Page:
/ 2 July 2014

The arms deal: Does anybody still care?

The Arms Deal: Does Anybody Still Care?


Even the most apathetic South African could rattle off a couple of coherent sentences on the arms deal masquerading as the War on Terror when pressed to do so over dinner.

And anyone with half an eye on world developments could add something intelligible about the arming and disarming of Muammar Gaddafi, and the merciless war in Libya.

It seems trite to say these arms deals were highly publicised, for they were the bi-products of war.

And so the dinner table might speculate that arms deals are messy, highly corrupted transactions.

Yet the arms bazaar that came to South Africa in the early 1990s, when the post-1994 hangover was still but a pair of blood-shot eyes and a whiff of gin on our breaths, has long since slipped from our national conscience.

Of course, the measure of national conscience can hardly be an apathetic citizen’s dinner table chatter. But it is true that the 2014 election campaigns were utterly devoid of any reference to the R70-billion deal, or the approximately R1-billion in bribes that allegedly changed hands to make it happen.

And phase one of the arms procurement commission (APC), seated at the Tswane council chambers, was characterised by empty public benches. 

The Sammy Marks building in Pretoria, a bustling shopping centre and public access to the hearings, is perhaps the very point of the hearings’ existence.

Yet day after day, the commission’s chairperson, Judge Willie Seriti, looks down from his bench over the top of his glasses at rows of empty seats in the public gallery.

Beneath him are the legal teams, evidence leaders, defence teams and witnesses. There are two rows of media, to Seriti’s left and right. Beyond is a smattering of South African National Defence Force (SANDF) representatives, and one or two arms company representatives studiously take notes.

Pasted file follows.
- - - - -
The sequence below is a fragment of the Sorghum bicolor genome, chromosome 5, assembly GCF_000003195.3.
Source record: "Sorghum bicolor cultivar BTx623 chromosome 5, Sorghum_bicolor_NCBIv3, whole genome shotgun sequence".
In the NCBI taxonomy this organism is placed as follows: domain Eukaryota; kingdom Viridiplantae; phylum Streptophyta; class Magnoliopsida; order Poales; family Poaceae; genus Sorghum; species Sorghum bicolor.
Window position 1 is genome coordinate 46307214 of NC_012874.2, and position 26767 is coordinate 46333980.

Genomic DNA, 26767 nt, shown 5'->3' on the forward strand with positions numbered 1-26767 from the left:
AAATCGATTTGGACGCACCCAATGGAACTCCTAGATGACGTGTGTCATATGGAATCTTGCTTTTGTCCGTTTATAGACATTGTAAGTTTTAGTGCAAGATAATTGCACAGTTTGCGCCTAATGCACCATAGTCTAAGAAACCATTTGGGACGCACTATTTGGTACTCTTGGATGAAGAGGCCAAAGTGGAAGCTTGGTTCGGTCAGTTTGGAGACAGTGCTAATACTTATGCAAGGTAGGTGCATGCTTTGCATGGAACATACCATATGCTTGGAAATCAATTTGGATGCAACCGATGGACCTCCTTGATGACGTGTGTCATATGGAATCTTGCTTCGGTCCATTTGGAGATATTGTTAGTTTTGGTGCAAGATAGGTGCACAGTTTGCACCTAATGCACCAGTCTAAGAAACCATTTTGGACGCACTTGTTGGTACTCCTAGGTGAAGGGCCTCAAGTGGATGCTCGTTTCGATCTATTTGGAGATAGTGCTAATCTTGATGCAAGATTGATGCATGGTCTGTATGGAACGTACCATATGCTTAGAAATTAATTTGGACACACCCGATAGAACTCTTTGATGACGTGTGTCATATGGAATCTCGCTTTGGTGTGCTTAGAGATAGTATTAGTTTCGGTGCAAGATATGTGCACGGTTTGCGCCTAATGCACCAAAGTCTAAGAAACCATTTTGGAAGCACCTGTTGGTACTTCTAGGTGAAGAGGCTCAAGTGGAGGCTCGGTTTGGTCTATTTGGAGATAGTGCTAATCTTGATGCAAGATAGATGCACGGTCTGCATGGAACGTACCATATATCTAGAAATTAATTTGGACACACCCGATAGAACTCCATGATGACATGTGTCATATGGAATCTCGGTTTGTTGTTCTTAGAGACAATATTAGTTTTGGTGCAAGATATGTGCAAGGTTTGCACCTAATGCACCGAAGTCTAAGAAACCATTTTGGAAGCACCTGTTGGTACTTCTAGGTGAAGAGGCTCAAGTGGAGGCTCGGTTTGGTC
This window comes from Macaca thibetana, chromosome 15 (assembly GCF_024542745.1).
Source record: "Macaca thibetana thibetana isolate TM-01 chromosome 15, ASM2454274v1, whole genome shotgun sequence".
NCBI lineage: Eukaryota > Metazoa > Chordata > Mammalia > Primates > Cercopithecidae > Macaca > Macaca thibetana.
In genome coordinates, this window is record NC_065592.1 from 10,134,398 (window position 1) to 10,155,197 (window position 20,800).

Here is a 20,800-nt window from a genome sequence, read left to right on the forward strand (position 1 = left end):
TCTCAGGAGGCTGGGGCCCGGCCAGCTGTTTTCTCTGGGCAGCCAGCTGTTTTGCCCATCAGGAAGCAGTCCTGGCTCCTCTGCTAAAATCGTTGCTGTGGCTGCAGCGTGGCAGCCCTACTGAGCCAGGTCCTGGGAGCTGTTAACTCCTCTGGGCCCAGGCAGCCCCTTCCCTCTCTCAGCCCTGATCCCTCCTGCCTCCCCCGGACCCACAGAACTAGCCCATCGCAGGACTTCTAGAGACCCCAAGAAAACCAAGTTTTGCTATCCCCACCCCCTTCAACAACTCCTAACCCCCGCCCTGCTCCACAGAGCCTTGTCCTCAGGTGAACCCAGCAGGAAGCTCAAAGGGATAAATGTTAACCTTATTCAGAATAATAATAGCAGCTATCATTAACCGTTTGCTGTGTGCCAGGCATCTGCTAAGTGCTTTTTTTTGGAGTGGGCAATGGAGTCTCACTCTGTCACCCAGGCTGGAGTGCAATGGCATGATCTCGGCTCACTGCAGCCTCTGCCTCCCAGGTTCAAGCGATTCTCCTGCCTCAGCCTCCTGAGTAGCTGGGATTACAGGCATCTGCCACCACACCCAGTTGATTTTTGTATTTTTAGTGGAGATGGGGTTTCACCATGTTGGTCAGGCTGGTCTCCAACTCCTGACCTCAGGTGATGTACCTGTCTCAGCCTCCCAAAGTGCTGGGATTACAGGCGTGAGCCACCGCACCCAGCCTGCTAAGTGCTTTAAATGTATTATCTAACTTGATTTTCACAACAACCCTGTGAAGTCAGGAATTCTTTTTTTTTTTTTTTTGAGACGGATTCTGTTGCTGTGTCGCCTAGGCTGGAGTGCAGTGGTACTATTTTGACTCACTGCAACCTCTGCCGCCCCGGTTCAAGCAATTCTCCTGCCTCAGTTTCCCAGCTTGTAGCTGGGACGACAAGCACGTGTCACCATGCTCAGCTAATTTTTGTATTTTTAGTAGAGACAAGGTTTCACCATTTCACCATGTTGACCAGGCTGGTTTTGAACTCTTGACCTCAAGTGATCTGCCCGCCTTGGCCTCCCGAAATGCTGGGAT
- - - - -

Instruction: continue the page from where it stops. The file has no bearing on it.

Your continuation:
And then there are the empty rows.

Moves are afoot to mobilise for more active citizen participation in phase two of the arms procurement commission, which starts on July 21. This phase will deal with the allegations of fraud and corruption that stem from the deal, which is surely the central question that arises from the entire saga

This week, the list of phase two witnesses were released. They are, in order of appearance:   

  • Richard Young – losing arms deal bidder-turned-arms deal activist; 
  • Patricia de Lille – former Pan Africanist Congress MP, now City of Cape Town mayor. First blew the whistle on the arms deal by presenting an explosive dossier in 1999 David Maynier – Democratic Alliance (DA) MP 
  • Gavin Woods – former member of the Inkatha Freedom Party and former chairperson of the standing committee on public accounts (Scopa), who resigned as a result of the political fallout from the arms deal investigation 
  • Raenette Taljaard – former DA MP and member of Scopa, and author of Up in Arms 
  • Andrew Feinstein – former ANC member of Scopa, author of several books on South Africa’s arms deal and arms deals abroad, including After the Party and The Shadow World 
  • Paul Holden – researcher and co-author of The Devil in the Detail: How the Arms Deal Changed Everything